The overall ethos of Monday’s Raw might have been all about new practices for the New Era, but one small nod to the wrestling old-school was the reintroduction of of that timeless classic: the squash match.
Yes, in days of yore, new talents who need to show off their dominance, or longstanding talent in need of being rebuilt, would traditionally go up against puny nobodies from the indie scene of whichever town the big dog had rocked up in that week. The 10-foot giants would march to the ring to a fanfare, before the camera cuts to a terrified-looking jobber who receives a polite introduction to the ring announcer before being beaten to a pulp.
Believe it or not, these one-hit enhancement talents are usually rather highly regarded on their scenes, or grow to become internationally acclaimed.
In 2002, Damien Sandow was putting over Team Angle and Steven Richards on Sunday Night Heat.
Daniel Bryan was jobbing to John Cena and Jamie Noble in 2003.
Ring of Honor superstars Low-Ki and Christopher Daniels occasionally swung by Jakked and Metal to do the job.
Hell, even Mick Foley cut his teeth jobbing to Hercules Hernandez and the British Bulldogs on Superstars of Wrestling in the 1980s before he started to make his mark on the world of pro-wrestling.
The question is, do squash matches have a place in the new era of wrestling? The social media reaction to Nia Jax steamrollering Britt Baker (who is a dental student from Pittsburgh) and Braun Strowman wrecking James Ellsworth was somewhat negative. This reaction was another bit of cognitive dissonance from wrestling fans, who want wrestling to be as good as it used to be, but not to do some of the things that it used to do. This ill feeling could also be partially down to how squash matches has been utilized on WWE’s programming in recent years. No, the squash match has not made a return, but the squash match against local talents has, and the two are distinctly different.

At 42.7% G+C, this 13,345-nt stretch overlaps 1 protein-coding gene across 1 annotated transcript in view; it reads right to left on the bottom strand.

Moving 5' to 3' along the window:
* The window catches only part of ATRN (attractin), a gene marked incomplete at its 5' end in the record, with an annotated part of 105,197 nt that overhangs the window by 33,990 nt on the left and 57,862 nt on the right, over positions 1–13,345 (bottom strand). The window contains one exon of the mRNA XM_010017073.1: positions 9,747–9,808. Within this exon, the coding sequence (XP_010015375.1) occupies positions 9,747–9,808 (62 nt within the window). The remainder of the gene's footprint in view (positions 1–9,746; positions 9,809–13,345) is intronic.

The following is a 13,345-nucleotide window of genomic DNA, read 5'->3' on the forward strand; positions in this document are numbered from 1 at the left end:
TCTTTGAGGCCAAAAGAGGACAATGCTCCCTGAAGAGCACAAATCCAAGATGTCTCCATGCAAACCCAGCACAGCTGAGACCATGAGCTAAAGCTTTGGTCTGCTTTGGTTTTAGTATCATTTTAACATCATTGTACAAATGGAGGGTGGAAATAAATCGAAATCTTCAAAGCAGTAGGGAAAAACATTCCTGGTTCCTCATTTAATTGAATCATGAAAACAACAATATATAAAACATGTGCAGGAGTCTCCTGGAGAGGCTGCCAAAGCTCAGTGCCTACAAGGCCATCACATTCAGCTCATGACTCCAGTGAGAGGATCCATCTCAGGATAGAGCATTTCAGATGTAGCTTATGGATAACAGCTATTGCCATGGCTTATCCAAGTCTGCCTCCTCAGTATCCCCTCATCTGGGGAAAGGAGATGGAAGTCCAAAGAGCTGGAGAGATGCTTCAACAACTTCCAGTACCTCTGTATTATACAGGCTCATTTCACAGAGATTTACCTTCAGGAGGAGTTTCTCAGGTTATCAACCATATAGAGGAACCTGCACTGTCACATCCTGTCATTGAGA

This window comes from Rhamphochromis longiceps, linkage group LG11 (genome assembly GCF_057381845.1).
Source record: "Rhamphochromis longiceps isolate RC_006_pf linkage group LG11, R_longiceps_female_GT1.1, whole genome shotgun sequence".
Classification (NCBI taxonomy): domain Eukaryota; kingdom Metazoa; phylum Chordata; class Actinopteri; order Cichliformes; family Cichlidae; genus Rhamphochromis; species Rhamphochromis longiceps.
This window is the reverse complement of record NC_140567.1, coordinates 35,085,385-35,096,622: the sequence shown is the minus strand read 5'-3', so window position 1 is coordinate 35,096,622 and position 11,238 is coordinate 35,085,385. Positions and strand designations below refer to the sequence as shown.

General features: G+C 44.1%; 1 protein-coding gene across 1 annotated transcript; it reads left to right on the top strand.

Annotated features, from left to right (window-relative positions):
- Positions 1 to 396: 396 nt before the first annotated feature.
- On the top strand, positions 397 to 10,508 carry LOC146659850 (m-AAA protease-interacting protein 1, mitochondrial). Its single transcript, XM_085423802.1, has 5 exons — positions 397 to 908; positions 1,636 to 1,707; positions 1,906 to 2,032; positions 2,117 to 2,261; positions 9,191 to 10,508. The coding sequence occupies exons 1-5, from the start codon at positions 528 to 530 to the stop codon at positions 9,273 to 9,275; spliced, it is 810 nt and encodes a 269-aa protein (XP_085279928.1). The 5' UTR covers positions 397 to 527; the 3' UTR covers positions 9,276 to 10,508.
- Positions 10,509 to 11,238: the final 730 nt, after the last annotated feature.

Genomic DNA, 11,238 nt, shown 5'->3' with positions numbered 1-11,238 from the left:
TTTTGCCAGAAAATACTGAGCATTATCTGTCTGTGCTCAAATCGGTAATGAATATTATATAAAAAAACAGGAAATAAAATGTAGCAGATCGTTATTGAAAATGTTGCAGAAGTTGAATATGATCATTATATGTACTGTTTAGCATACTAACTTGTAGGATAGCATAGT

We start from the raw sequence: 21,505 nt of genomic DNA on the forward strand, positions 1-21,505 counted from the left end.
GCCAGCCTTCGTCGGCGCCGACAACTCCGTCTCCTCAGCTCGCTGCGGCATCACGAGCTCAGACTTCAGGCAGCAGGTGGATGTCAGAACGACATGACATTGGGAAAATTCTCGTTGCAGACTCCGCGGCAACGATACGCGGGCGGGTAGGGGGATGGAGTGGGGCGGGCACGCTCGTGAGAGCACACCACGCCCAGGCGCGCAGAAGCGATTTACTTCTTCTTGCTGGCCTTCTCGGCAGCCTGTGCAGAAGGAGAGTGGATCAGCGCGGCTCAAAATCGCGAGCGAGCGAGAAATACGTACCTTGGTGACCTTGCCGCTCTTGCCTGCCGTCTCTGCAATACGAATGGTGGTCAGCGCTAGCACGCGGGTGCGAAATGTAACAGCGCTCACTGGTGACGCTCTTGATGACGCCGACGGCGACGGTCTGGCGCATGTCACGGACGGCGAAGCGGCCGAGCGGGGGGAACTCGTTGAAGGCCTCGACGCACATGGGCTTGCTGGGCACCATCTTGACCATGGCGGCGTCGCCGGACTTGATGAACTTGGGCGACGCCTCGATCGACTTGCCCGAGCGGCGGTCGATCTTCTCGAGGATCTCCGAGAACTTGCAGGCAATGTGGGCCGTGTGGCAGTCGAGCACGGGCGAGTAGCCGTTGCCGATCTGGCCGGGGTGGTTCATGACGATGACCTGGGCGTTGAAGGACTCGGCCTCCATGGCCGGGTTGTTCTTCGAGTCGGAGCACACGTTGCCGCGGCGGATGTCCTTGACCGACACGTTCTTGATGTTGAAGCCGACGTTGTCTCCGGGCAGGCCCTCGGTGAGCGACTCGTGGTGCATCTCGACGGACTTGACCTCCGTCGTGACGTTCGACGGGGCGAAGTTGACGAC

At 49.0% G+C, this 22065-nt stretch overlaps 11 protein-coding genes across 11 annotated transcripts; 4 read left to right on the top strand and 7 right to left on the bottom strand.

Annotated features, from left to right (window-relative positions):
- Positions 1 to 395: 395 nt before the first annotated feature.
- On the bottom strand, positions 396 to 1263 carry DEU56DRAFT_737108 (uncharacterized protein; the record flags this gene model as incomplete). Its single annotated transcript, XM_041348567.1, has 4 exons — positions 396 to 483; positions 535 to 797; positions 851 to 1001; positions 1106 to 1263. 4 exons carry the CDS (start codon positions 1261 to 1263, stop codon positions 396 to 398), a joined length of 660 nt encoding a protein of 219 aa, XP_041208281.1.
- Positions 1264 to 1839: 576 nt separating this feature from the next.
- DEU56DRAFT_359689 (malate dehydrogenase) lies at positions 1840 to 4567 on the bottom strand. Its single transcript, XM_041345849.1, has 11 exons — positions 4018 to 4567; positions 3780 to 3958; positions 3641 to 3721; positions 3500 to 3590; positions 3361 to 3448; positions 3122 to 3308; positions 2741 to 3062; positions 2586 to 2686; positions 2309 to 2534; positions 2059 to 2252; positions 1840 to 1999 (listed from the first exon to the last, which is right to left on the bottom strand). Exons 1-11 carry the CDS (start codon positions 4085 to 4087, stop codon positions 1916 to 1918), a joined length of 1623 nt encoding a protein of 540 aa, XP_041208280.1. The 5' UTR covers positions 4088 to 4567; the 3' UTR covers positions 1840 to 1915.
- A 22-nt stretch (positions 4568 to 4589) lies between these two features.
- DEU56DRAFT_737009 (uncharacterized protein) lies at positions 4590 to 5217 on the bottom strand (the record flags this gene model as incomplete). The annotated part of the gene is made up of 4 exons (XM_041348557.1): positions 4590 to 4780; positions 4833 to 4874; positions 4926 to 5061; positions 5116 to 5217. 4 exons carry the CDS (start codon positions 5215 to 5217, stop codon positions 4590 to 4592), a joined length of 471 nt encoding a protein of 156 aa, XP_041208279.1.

Every WWE fan has their favorite wrestler who isn’t getting the airtime, exposure or wins that they deserve. Seeing the likes of Curtis Axel, Dolph Ziggler and Heath Slater getting wrecked within seconds when you’re desperate to see them win matches (or at the very least, see them having matches that last more than 30 seconds) is bound to leave a sour taste. The beauty of using unknown locals for that purpose, therefore, is that nobody in the audience has any particular long term emotional investment in them, so nobody cares if they lose a match and aren’t seen in a WWE ring again for nine months. They can also elicit a lot of sympathy from a crowd, which is then translated into a desire to see somebody take down the monster heel.
On the other hand, is plowing through rookies really that good for a rising star’s reputation? Racking up victories is never a bad thing, but has anybody really looked at a monster heel and thought they could take out John Cena after beating a nobody? Not really, but they are at least fun to watch, and allow talent to show off what they can do in a very short amount of time.
The question is, are these squash matches going to be of use to Braun Strowman and Nia Jax?
For Jax, maybe. Although she has left a huge mark on NXT, she has had little exposure to mainstream and casual WWE fans, so viewers are going to get a decent picture of what she’s capable of in the ring, and begin to feel a growing eagerness to see her against some more estimable competitors.
But for Braun Strowman, that curiosity just isn’t there. He hasn’t had any time off television, and so images of him being ridiculed by The Rock, losing matches and languishing over the shoulder of Bray Wyatt are still fresh in the audience’s mind.
Squash matches are difficult to get right, and while they may serve a purpose for debuting stars, they have also been used to put failed wrestlers out to pasture.